Social media isn’t creating the good or the bad, it’s just being a vehicle to amplify, distribute the good and the bad.

‏‏Yeah. There’s also an illusion there in social media where we desire to be like everybody else and a part of knowing our own origin story and connecting and owning it, it’s a part of our strength, not our weakness, and our own unique selves.

‏‏I agree.

‏‏Yeah. Looking back at all your endeavors, you’ve been through a lot. You’ve touched many lives which is incredible and you talk to some of the most amazing people in the world, interviewing them, rubbing shoulders with them. Looking back, what were your biggest lessons from building that blogging community?

‏‏Wow.

‏‏Let me throw you an easy one.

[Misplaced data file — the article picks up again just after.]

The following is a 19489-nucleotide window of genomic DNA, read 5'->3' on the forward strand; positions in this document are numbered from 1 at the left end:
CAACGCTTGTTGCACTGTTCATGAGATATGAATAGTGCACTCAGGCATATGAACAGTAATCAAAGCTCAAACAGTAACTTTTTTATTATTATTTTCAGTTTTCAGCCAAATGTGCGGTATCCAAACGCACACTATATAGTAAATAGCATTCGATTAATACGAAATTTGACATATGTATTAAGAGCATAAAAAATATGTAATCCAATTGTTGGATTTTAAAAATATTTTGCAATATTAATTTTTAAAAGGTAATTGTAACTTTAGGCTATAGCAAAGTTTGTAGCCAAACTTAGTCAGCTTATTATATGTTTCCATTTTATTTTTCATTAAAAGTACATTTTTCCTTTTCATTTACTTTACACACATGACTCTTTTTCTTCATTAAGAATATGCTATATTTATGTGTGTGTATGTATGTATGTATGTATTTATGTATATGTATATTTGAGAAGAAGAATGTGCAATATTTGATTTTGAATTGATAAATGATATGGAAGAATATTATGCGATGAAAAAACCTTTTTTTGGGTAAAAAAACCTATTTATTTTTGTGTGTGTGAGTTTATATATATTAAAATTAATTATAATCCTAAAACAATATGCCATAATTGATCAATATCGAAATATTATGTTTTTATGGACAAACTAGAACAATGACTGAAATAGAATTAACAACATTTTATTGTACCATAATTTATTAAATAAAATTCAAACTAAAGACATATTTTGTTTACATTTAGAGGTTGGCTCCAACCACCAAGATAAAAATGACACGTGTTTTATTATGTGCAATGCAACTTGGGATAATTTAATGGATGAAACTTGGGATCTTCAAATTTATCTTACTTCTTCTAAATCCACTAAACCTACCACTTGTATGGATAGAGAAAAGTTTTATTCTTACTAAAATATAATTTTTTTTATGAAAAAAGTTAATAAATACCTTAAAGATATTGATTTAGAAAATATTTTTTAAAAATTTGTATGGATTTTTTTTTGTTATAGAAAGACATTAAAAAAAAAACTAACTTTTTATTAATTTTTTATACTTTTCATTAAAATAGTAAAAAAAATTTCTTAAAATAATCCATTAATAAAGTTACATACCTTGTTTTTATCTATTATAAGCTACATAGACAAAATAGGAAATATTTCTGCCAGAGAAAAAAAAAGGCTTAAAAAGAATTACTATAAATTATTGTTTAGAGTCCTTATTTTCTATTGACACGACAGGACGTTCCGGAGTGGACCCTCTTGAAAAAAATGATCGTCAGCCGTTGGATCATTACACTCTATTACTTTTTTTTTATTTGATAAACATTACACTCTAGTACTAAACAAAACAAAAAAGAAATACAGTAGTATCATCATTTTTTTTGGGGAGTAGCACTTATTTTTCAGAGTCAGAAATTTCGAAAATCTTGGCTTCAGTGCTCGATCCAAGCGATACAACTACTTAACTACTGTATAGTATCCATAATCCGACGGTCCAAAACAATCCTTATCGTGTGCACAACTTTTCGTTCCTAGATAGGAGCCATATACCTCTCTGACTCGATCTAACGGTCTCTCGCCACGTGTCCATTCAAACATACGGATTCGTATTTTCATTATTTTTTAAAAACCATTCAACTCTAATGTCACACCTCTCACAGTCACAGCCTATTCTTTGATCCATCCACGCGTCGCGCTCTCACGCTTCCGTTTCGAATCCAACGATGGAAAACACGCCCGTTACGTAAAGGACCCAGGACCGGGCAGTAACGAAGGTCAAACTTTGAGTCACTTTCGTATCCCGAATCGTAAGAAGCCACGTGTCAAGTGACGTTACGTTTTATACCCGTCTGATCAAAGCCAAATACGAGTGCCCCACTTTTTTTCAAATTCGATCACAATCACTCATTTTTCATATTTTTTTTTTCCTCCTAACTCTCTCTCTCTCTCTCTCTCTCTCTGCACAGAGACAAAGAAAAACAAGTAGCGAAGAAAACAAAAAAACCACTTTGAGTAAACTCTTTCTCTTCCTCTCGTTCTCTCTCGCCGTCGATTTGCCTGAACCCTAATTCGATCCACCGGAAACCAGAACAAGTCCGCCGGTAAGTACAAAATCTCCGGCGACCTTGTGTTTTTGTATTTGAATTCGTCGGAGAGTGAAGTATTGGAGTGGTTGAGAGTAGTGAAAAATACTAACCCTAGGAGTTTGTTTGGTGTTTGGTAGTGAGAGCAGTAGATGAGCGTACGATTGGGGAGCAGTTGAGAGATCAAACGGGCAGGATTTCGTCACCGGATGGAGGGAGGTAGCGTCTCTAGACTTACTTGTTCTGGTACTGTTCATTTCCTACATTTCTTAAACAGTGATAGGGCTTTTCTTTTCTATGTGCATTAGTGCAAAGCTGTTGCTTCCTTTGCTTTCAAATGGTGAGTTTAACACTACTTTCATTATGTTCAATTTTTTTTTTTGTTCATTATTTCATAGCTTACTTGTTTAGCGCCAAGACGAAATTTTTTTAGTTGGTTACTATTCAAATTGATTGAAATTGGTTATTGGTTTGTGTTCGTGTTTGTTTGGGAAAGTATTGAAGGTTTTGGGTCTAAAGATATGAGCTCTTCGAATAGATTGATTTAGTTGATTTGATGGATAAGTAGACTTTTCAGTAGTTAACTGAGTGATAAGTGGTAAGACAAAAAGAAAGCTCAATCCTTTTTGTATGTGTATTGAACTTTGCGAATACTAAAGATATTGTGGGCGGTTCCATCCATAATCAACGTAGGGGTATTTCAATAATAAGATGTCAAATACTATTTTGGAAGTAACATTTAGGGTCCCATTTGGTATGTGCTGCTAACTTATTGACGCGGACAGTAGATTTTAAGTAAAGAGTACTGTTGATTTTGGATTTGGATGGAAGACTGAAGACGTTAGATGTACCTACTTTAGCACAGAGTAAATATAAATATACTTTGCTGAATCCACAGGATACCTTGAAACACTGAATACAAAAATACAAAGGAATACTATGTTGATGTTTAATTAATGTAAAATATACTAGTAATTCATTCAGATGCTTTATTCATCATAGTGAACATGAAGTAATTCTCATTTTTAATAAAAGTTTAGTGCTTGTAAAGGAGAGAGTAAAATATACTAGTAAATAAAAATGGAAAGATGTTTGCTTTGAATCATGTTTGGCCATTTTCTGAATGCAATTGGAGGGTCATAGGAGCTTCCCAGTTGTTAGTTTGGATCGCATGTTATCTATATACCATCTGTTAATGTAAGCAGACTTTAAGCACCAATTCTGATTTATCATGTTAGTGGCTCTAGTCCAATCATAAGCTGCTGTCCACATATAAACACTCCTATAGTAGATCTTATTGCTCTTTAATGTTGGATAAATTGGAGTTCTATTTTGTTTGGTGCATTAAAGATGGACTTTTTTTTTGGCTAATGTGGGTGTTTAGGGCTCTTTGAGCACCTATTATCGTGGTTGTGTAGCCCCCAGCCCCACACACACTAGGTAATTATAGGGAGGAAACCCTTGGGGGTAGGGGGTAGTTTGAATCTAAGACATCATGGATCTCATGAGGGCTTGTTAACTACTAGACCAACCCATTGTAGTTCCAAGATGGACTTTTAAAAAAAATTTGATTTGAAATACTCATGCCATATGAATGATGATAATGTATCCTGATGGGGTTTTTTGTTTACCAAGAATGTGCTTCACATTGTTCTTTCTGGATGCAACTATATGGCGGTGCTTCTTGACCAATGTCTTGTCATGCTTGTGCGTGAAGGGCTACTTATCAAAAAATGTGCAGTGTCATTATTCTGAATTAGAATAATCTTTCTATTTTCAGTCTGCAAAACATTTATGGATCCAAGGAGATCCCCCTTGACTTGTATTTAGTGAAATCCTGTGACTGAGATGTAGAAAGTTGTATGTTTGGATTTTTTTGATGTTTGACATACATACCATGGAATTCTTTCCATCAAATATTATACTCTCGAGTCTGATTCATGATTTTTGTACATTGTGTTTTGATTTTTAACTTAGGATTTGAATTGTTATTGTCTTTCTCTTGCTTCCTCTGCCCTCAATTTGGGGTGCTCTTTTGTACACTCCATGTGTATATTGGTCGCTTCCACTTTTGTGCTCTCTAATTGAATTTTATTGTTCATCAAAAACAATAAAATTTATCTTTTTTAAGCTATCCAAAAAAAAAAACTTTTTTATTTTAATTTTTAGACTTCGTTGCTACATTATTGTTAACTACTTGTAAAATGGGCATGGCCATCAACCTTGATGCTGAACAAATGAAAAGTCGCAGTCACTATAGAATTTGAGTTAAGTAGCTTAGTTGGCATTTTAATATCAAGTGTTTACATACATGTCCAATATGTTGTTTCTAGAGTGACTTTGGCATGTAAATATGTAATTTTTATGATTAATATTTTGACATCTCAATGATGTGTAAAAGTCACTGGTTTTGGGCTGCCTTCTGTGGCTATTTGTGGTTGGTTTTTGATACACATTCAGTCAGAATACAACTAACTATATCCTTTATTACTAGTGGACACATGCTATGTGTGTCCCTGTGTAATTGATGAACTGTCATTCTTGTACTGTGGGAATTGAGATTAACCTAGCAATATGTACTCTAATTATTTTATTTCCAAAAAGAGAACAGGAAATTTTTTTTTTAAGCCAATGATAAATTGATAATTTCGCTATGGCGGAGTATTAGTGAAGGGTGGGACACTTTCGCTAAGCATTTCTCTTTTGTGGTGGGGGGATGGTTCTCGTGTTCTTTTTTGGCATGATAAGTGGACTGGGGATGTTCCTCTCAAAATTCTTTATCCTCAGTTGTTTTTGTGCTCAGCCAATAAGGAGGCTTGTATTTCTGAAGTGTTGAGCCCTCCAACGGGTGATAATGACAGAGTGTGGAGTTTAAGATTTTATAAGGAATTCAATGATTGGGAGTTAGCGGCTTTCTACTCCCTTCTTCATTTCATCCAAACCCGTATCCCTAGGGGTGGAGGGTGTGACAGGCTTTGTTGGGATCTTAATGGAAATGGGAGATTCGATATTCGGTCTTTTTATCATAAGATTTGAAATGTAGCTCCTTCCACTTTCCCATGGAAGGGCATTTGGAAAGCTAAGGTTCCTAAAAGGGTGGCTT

‏‏Yes, please. I think the biggest lesson that I’ve ever learned is to make that leap. If you have a big idea, if you have a medium size idea and you’re not sure if you should do it but you keep thinking about it, just do it, what’s the worst that could happen? I feel like people don’t ask themselves the question “What’s the worst that could happen,” and answer in detail because they’ll stop with “I could fail.” My next question is always, “So what? What happens then if you fail?” The truth is when we started BlogHer, I went through my entire life savings, I took up $50,000 in debt before we got our first round of funding because I’m in 2 years without a paycheck. The truth is if we had not gotten the funding, I’m sure we would have had to shut down at that point, none of the three of us could really afford to keep going forever. Let’s say my now spouse, I was living with at that time let’s say that was done and I didn’t even have that kind of safety net. What is the worst that would have happened? I have no money, I’m in debt, and everything’s falling apart. The truth is I would have moved back in with my mom for a while. I would have had to get a regular job. I’m like, “These are not tragedies.” That’s not what I wanted to happen, because I was over the age of 40 already. I didn’t want to start over but that would be appealing to me but it’s not a tragedy. You see tragedies happen everyday. I really feel like once you know that what is the worst that could happen and you answer the question, it frees you a little bit, say, “Okay. That kind of sucked but it wouldn’t be world ending.” I always say, “Take that risk.” Even right now I didn’t leave SheKnows with something else ready waiting to take its place from the point of view of what I was going to do with my time or how I was going to earn money. But I just felt like if I didn’t do it I would never find the next thing, I knew I wanted the next thing. Theoretically I could have been working on that and figuring that out but I needed to take the leap to figure it out because otherwise it was too comfortable. That’s probably the biggest thing, if you got something you’ve been dying to try, you should try it. The second thing I think is that never get too far removed from—you can say that going through all those years in BlogHer, I met some amazing people, I’ve just been making my own website for the first time in more than a decade, a website that’s just for me. I’ve had to pull out like, “Okay, what do I want to put on this website? Where have I’ve been published, where I have spoken, and who I have interviewed and all these things, I’m like, “Wow, what? Impressive.” But the thing is as you go on through your career, it’s really, really helpful to not forget what it was like when you weren’t there yet. When I think about managing people as an employee, employer-employee relationship, it’s good to remember what it was like to be a junior employee who was just trying to start their career and get ahead. If you can stay in touch with all these past versions of yourself so that you can have empathy for people in a way that I think it’s hard to hold onto. But that’s the second thing I would really say is try to hold on to that empathy, what it’s like for that person on the other end of whatever it is you’re dealing with. The third thing I would say is that I learned that don’t personalize everything. Not everyone’s going to like you, not everyone’s going to like what you choose to do, not everyone’s going to come back and offer you everything you deserve. It’s really, really easy to think that that’s personal. But again, it comes back to empathy. It’s almost never personal, it’s almost always about whatever they’re dealing with and trying to get what they want. They’re not thinking about you at all. I actually think empathy is like a secret weapon because most people aren’t thinking about you at all and if you come to the table having thought about them, it’s disarming. It’s really disarming to people to just be like, “Okay, let’s lay the cards on the table. Here’s what you want, here’s what I want, here’s where they come together. What did I get wrong?” People don’t know what to do with that, I think, in a lot of cases.